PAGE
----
How to support dyslexic learners at home
One of the anomalies of school life is that week after week children are send home spellings to learn but very rarely are we ever taught how to learn spellings.
Some children learn spellings without even thinking, they just pick up spellings from what they read or copy from a book. Otherwise we adopt the methods we used at school and insist our children do the same. In many cases this involves copying the words again and again.
But what if this doesn't work....
First you need to work out how your child learns best. As much as learning styles have now been dismissed by the teaching profession, it is clear that when learning spelling we tend to have an AUDITORY or VISUAL preference.
The best clue is in the sort of spelling mistakes your child makes in their own writing.
Auditory preference - if they spell everything phonetically or using sounds for example 'becos', 'sed' and words that should follow a pattern are spelt the way they sound like 'startid' or 'lookt'
Visual preference - high frequency words are often spelt correctly 'house', 'like', 'said' but sounds may be missed out in other words 'wet' for went or letters may be in the wrong order 'gril' for girl
Mnemonics are a great way to learn spelling if you have strong auditory skills. There are many well known mnemonics which some teachers use.
'Big elephants can always use small exits' for because
or 'o u lucky duck' for could, would, should
But much more fun and more meaningful is when children make up their own....
'Snakes and insects die' - said
'Nice insects can eat' - nice
'caterpillars always kick elephants' - cake
'The funnier the better! Drawing pictures and sharing them with other children all make them more memorable.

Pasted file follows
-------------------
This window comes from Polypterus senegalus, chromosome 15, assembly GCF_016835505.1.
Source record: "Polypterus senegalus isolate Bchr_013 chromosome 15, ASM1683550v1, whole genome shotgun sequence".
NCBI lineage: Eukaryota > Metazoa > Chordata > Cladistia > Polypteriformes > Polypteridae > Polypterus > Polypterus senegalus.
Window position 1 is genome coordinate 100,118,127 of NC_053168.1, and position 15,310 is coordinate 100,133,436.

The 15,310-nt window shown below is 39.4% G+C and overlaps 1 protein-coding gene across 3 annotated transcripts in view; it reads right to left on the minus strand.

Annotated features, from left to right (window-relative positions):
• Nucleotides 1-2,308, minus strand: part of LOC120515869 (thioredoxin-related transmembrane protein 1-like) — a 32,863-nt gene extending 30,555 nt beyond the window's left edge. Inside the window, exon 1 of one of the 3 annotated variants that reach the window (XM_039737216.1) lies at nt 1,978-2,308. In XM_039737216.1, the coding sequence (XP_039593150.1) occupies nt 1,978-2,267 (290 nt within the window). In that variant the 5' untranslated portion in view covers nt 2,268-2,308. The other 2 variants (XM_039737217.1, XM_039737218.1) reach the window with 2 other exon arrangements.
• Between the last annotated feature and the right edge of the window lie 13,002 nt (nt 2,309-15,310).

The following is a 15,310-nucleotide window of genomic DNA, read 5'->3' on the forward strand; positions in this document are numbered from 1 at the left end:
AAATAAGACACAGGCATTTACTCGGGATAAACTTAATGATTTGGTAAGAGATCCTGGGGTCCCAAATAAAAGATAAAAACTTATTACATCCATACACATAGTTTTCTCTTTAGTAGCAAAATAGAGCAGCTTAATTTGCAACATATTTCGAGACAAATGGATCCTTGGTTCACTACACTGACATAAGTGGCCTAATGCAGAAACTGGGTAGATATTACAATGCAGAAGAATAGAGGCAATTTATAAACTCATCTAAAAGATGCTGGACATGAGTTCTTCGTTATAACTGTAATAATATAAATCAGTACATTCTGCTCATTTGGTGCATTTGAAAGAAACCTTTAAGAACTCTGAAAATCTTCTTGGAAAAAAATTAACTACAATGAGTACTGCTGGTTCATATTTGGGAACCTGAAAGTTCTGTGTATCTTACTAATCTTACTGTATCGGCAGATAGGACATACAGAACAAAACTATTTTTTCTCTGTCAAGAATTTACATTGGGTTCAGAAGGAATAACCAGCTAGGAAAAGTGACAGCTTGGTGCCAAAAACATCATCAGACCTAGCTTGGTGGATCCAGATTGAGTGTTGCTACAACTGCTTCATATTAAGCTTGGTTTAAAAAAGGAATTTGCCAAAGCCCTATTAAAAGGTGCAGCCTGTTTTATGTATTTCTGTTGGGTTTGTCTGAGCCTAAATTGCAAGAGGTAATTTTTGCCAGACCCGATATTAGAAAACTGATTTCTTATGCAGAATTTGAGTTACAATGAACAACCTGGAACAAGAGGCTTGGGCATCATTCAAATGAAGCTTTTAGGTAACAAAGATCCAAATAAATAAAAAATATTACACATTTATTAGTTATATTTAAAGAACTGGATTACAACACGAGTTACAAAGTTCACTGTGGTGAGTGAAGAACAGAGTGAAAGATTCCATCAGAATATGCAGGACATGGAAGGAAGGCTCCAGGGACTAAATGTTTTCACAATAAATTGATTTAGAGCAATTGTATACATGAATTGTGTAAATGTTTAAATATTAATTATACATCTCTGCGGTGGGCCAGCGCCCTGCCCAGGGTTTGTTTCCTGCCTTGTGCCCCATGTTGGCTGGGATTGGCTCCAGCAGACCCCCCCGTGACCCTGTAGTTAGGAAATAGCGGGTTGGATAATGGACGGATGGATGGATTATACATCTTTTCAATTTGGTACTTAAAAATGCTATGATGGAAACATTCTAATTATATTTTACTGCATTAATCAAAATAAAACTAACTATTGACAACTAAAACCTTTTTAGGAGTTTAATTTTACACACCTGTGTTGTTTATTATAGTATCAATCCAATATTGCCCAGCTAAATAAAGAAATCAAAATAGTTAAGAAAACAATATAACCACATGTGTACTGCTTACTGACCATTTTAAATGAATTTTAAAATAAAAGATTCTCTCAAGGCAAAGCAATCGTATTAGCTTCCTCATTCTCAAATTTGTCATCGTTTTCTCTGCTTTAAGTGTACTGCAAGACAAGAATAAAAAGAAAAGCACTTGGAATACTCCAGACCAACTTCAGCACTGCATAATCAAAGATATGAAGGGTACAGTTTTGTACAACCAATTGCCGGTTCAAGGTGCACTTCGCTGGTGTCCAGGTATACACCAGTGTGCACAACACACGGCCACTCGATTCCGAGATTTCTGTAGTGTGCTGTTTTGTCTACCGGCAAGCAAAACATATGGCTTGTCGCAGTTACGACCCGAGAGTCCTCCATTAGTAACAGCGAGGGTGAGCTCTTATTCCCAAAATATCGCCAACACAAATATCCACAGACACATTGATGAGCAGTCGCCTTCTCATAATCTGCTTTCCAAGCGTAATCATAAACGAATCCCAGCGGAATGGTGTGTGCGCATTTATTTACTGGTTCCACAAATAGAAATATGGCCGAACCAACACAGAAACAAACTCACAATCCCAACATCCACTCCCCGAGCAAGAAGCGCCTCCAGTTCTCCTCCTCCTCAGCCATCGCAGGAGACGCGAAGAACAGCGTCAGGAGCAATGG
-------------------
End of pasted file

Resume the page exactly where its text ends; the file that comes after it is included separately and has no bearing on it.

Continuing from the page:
As a teacher it is wonderful to see children who have struggled with spellings for years get a few spellings securely under their belt.
Obviously children can not make mnemonics for every word but very often it is the break through needed to help children believe they can learn spellings and that it can be fun!
When ADHD is mentioned many us of immediately think of a hyperactive boy who is out of control. We also question whether it is just caused bad parenting and a lack of boundaries. We wonder if the child is simply being naughty or lazy.
But ADHD is far more than this narrow view and there are many misconceptions held by parents and educational professionals alike.
The first thing to say is that most people have some elements of ADHD some of the time, but for those with ADHD they are habitual difficulties that have a significant impact on everyday life.
In essence ADHD is a developmental impairment of the brain's Executive Function. This impairment is both the delay in these executive skills developing and that they do not work consistently.